When a tragic real life event occurs, it is only a matter of time before a cinematic adaptation occurs- and in Hollywood, the race to be first out of the gate with any idea ensures there will often be multiple adaptions of the same story within a short timeframe. Usually, this just occurs with fictitious narratives, but four years on from the horrific Boston marathon bombings, three separate biopics are scheduled to be released within the next year. The most high profile director to take on this ripped from the headlines thriller is Kathryn Bigelow– but she’s been beaten out of the gate by Peter Berg, reunited with star Mark Wahlberg for the third instalment in a triptych of action movies based on real life events.
Following Deepwater Horizon, an adrenaline fuelled indictment of the BP oil spill crisis of 2010, Berg appears to have moved out of knuckle headed action movie territory and in to a more thoughtful arena. He does love explosions, poorly written humour and heavy handed sentimentality- but his previous two efforts also have more overtly political critiques of different aspects of society, from the corruption of big business to the confused rhetoric and motives of religious extremism. By marrying action movie cheesiness with a righteous anger towards real life horrors, he has re-established himself as the thinking man’s answer to Michael Bay, and not just a Bay imitator his previous work on Hancock and Battleship would suggest he was.
Patriots Day is a sprawling ensemble piece that takes roughly an hour to establish all its characters and how they piece together. For some, such as Mark Wahlberg’s beat cop on the sidelines of the marathon, the connection to the story is obvious. For others, the connection is tenuous, yet they keep being featured heavily in the drama. For example, an Asian exchange student, who we follow discussing his relationship woes and adaptation to life in a different culture, is included in a seemingly irrelevant manner that initially feels like Berg is trying to create a Magnolia-style tapestry, depicting a turbulent day in the streets of Boston.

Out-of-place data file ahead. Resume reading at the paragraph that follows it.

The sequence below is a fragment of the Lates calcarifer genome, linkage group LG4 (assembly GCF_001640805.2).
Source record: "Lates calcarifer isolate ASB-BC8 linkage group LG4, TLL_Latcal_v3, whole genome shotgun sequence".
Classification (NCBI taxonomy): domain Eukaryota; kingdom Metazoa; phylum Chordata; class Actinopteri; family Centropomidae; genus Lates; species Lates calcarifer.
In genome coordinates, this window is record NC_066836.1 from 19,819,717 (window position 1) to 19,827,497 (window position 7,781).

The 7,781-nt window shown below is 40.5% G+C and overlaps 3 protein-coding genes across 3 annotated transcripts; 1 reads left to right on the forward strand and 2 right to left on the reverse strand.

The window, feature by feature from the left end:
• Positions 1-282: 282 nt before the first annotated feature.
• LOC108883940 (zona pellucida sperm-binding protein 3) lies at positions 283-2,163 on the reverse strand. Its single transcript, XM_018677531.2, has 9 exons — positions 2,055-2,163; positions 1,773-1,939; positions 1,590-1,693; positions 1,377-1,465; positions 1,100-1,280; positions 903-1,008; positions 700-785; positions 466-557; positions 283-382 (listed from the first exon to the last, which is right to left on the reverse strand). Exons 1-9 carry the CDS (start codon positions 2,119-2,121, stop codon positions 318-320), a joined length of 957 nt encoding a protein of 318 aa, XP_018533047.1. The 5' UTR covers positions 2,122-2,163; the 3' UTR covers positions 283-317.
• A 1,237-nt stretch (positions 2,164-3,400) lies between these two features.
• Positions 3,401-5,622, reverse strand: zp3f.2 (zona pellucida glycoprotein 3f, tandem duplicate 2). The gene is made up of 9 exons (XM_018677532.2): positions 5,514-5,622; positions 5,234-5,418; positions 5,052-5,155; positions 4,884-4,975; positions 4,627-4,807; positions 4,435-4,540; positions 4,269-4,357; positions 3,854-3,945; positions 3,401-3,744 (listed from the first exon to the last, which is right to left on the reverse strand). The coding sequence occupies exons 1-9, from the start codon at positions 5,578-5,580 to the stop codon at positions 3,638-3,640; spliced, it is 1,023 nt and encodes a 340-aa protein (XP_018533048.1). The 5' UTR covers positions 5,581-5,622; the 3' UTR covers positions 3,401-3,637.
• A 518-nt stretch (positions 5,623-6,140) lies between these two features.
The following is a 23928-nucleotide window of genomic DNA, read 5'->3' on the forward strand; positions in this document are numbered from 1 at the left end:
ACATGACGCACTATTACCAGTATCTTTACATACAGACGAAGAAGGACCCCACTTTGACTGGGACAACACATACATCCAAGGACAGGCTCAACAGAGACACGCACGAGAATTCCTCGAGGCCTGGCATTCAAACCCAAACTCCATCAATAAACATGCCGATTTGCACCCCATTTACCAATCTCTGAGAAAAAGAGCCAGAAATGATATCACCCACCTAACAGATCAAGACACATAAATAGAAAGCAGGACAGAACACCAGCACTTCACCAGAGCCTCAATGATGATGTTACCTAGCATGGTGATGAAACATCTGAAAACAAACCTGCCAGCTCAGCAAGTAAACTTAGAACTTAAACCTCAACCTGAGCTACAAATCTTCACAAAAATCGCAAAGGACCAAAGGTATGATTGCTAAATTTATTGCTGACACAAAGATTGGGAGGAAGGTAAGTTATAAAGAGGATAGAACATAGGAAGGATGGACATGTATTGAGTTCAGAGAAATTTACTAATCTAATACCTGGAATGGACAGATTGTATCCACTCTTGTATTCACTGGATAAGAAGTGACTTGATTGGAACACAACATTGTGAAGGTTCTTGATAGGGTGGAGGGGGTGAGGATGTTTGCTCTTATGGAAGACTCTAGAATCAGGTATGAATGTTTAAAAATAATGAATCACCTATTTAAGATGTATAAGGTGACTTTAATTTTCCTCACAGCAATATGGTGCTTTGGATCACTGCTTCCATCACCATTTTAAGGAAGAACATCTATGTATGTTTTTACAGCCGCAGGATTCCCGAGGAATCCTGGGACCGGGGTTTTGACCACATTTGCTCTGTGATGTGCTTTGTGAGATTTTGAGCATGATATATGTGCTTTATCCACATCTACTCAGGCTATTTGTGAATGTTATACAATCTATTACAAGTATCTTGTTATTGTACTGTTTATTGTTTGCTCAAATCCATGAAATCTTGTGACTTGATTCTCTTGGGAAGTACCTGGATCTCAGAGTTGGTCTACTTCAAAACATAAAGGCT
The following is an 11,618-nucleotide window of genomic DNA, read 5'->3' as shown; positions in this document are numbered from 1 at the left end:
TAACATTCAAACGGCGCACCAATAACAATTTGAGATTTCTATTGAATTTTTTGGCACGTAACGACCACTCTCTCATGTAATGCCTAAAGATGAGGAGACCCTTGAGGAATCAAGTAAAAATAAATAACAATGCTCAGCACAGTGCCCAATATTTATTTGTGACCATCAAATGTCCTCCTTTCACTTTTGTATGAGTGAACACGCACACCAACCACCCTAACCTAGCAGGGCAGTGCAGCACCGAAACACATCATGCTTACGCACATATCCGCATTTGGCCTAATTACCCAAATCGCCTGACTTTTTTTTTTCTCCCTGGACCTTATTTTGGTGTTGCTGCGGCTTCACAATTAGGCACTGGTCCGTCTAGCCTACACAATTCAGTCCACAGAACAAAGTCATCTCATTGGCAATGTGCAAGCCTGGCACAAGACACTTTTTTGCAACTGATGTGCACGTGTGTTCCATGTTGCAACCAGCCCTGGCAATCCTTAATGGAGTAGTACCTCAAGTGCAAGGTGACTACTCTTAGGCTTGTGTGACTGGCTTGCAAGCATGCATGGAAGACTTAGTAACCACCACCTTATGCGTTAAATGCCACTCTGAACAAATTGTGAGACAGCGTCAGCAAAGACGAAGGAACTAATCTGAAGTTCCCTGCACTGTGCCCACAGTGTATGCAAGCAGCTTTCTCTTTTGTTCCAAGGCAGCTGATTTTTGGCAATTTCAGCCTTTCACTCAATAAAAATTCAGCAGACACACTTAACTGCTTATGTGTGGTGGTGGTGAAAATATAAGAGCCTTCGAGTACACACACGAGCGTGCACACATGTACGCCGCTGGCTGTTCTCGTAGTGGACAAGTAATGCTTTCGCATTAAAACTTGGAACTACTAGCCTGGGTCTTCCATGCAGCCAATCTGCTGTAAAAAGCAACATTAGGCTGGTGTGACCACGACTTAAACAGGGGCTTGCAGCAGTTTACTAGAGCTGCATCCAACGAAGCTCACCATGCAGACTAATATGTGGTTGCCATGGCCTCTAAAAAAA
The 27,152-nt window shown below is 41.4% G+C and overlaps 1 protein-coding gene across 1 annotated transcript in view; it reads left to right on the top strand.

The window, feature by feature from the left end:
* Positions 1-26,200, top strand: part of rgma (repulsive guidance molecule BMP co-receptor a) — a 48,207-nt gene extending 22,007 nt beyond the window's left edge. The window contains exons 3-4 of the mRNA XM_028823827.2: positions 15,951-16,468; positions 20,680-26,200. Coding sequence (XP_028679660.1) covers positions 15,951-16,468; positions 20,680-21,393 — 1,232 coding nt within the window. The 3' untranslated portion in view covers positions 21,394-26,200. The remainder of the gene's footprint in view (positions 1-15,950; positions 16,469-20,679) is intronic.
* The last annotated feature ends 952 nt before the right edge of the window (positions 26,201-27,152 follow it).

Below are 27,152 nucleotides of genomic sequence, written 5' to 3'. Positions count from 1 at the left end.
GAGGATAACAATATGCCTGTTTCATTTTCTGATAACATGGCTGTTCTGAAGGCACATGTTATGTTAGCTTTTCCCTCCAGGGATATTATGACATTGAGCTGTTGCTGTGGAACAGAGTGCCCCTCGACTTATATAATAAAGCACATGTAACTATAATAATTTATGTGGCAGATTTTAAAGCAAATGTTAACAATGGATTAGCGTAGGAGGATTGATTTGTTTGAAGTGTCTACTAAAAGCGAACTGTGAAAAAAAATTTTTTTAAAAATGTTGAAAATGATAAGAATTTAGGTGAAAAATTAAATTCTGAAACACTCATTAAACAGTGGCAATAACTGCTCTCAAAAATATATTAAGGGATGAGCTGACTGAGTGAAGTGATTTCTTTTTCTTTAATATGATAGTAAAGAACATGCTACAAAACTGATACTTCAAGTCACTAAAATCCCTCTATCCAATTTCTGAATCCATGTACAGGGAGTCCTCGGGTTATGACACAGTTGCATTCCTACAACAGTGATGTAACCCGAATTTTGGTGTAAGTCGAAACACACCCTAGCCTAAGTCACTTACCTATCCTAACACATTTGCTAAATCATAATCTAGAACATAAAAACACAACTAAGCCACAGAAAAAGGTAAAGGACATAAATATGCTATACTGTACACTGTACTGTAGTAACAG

When Berg finally showcases why each character is included, he manages to take the narrative strands that appear to be the weakest and transform them in to unquestionable strengths. The writing in the first hour is haphazard and poorly structured, but it does pay off with a Michael Mann style middle section that all but defeats Bigelow’s attempts to top this when she makes her Boston marathon movie later this year. Here, Berg delivers twenty minutes of tense, unnerving action, that manages to feel unpredictable despite the outcome being well established public knowledge. As a car jacking transforms in to an unpredictable shoot out, we are briefly in the company of a maestro of action cinema, culminating in a tense firefight that belongs in the hall of fame alongside the bank robbing sequence from Heat.
The movie doesn’t always know how to utilise its supporting cast, to the extent that JK Simmons is left mostly on the sidelines, his introductory sequence being an embarrassing slice of product placement for Dunkin Donuts. But it is quietly a step in the right direction for portraying religiously fuelled terrorists on the big screen- although there is still considerable room for improvement here. As anybody who researches the perpetrators of such attacks knows, referring to the recent wave of Islamic extremists as “Muslim” is offensive to the billion people who peacefully practice the faith. Here, the bombers are recently converted stoners (no offence to any stoners reading this), with little to no knowledge of what is actually featured in the Quran, and a plan hapharzadly constructed for a cause that they have clearly misunderstood to drastic proportions.
Although a throwaway line of dialogue from Kevin Bacon’s FBI agent suggests that calling these attackers Muslim is unfair due to their lack of grasp on the core beliefs of the religion, the movie doesn’t quite have the strength of those convictions. The terrorists are clearly confused by the core beliefs of the faith, but this isn’t explored in the depth that it needs to be- Berg is clearly attempting to make a mass market biopic about patriotism overcoming terrorism, with no room for more revolutionary commentary on an unfairly ostracised religion outside of a few scant subtleties. His action may be unparalleled, but the screenwriting on display suggests the two other biopics heading our way may have more thematic substance.
Patriots Day takes a while to fully come together. Berg’s film packs a punch with its extravagantly directed action and gruelling tension, but it often feels empty as it fails to fully grasp its subject matter in the awkwardly written screenplay, even if it does nobly attempt to explore an atrocity with more depth than a hysterical “ripped from the headlines” movie usually allows.